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Gun bill advances

March 23, 2000|By LAURA ERNDE

ANNAPOLIS - Going toe to toe with the president of the Maryland Senate, Sen. Alex X. Mooney and other lawmakers lost a battle to stop gun control legislation from moving forward Thursday.

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They vowed to continue their fight today with a possible filibuster.

The Senate voted Thursday to begin debate on a bill that would make Maryland the first state to require manufacturers to build locking devices into all new handguns.

Using a rare, parliamentary maneuver, Senate leaders Thursday brought Gov. Parris Glendening's childproof gun bill to the floor on a 26-19 vote. The bill had been languishing in the conservative Judicial Proceedings Committee.

Mooney, R-Frederick/Washington, stood up and asked to be recognized by Senate President Thomas V. Mike Miller Jr., D-Prince George's/Calvert.

Citing another rule, Mooney argued 32 votes were required to move the bill to the Senate floor.

When Miller rejected the argument, Mooney and other Republicans demanded the decision be appealed.

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Miller ignored them, but each time he called for a vote, Mooney and other Republicans stood up and shouted "Mr. President."

They continued to argue that the rules were being violated, but Miller didn't budge.

"It's a totally frivolous appeal," Miller said.

Sen. Donald F. Munson, R-Washington, also opposed the move and said he plans to vote against the legislation.

"My constituents largely believe in their constitutional amendment rights and I don't intend to collapse on them," Munson said.

The debate over the details of the legislation will continue today.

The main effect of the bill would be to prevent new handguns from being sold in Maryland beginning Jan. 1, 2003, unless they are equipped with a built-in locking device. That could be either a mechanical lock or a "smart gun" electronic lock that allows the weapon to be fired only by an authorized user.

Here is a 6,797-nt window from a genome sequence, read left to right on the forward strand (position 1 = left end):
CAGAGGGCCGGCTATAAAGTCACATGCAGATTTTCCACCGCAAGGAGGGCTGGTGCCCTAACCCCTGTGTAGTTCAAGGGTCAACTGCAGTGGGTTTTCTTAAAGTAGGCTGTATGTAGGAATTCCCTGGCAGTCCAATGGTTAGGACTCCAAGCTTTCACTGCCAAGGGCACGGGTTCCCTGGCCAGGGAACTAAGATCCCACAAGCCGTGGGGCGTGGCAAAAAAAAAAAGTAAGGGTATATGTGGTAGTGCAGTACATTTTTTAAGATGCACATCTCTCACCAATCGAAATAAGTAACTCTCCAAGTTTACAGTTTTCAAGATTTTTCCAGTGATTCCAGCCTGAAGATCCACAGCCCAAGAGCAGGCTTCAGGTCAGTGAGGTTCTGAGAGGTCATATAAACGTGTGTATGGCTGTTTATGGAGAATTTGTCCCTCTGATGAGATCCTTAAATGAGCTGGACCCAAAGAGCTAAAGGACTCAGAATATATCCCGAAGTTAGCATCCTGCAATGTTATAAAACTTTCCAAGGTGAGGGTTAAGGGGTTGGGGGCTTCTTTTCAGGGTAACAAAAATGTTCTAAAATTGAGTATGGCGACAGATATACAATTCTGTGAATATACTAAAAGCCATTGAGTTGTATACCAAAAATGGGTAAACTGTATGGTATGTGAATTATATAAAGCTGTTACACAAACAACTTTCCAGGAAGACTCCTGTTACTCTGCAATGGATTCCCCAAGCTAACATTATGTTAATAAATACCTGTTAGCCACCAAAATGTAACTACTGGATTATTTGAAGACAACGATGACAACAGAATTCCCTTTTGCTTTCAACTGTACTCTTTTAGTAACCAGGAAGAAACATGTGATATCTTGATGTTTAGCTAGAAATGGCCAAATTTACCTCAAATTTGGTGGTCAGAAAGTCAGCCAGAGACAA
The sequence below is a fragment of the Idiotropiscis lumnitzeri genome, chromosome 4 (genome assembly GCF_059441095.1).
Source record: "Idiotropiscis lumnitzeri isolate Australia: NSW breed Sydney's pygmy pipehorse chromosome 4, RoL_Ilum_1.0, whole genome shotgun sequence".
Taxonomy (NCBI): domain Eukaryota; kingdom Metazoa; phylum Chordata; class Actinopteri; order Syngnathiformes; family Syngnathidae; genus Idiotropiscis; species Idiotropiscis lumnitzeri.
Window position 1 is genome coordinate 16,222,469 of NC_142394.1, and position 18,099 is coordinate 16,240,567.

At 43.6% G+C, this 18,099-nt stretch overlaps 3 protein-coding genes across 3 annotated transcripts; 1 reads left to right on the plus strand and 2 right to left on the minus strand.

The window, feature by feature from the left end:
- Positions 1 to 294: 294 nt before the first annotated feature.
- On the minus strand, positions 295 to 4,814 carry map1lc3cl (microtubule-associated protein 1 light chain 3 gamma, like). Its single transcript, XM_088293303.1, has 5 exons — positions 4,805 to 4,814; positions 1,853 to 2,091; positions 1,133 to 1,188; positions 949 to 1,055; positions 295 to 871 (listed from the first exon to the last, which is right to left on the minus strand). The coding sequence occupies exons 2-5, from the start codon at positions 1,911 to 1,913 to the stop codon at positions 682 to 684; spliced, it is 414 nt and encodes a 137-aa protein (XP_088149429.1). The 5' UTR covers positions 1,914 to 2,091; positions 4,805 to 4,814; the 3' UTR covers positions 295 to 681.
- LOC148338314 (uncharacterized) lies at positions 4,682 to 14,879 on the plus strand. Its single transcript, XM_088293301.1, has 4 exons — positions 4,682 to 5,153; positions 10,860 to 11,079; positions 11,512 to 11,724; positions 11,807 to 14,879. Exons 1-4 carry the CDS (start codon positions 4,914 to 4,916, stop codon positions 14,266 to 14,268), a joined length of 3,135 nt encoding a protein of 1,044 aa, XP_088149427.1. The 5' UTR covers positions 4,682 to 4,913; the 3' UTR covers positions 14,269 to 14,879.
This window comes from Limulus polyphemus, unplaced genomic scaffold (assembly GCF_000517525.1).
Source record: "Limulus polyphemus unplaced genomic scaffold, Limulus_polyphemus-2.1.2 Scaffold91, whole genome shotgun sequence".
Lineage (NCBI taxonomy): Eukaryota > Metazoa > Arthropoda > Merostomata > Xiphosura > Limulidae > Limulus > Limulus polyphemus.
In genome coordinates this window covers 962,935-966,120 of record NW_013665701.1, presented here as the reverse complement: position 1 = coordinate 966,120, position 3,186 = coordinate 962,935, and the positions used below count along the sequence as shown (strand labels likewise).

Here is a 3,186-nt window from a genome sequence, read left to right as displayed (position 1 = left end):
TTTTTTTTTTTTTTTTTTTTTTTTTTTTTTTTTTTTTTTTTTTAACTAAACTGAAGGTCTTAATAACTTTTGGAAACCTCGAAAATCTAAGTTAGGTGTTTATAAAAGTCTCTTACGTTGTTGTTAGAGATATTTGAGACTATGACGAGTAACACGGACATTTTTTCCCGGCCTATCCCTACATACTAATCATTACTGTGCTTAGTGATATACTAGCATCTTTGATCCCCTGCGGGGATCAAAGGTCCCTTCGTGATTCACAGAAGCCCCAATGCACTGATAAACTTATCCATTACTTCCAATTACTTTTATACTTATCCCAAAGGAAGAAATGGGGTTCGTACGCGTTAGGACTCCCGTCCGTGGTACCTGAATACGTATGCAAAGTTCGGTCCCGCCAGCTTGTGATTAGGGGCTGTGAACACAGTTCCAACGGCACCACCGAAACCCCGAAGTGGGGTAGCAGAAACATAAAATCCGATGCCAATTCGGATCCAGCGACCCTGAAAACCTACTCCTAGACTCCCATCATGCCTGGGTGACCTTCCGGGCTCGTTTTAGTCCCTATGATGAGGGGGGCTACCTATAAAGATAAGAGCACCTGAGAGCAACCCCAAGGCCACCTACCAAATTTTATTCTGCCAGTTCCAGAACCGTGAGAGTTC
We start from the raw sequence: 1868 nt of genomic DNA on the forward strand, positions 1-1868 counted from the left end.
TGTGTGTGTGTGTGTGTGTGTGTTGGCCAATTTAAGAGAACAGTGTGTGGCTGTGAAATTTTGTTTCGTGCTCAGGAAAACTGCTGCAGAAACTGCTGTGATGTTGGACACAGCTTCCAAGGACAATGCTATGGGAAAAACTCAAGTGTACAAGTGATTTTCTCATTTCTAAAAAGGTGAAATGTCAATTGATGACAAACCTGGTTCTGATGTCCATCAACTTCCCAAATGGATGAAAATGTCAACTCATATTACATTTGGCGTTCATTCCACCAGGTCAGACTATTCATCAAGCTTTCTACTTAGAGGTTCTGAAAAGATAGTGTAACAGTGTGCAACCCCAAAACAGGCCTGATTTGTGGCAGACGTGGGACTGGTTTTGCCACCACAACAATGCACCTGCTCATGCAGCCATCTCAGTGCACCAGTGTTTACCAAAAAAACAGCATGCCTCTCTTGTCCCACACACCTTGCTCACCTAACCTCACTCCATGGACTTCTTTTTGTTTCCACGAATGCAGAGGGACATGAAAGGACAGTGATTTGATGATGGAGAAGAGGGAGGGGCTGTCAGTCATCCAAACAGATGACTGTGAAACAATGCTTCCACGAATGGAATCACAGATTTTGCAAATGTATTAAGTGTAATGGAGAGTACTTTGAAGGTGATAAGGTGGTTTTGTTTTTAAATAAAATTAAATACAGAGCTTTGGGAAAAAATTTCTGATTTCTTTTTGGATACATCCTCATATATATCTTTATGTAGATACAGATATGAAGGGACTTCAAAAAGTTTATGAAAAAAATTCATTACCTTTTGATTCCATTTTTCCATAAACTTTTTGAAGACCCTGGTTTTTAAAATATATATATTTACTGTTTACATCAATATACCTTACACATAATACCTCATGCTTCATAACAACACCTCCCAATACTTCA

Glendening's bill originally would have required a mechanical lock by 2002 and an electronic locking system by 2003. He agreed to back off from the "smart gun" technology in negotiations with Senate leaders.

Glendening maintains it would be the strongest anti-gun legislation in the country.

Republicans said Thursday's move circumvented the legislature's tradition of a strong committee system.

"The people of Washington County elected me to come down here and fight for what I believe in. The rules were violated. The procedures were violated. This just shows that Maryland is more like a one-party state," Mooney said.

Miller said he could have used other rules to move the bill forward, but chose the one he thought gave the most deference to the committee system.

"A minority of senators has been bottling up a piece of legislation that the whole Senate should have an opportunity to debate," said Sen. Chris Van Hollen Jr., D-Montgomery.

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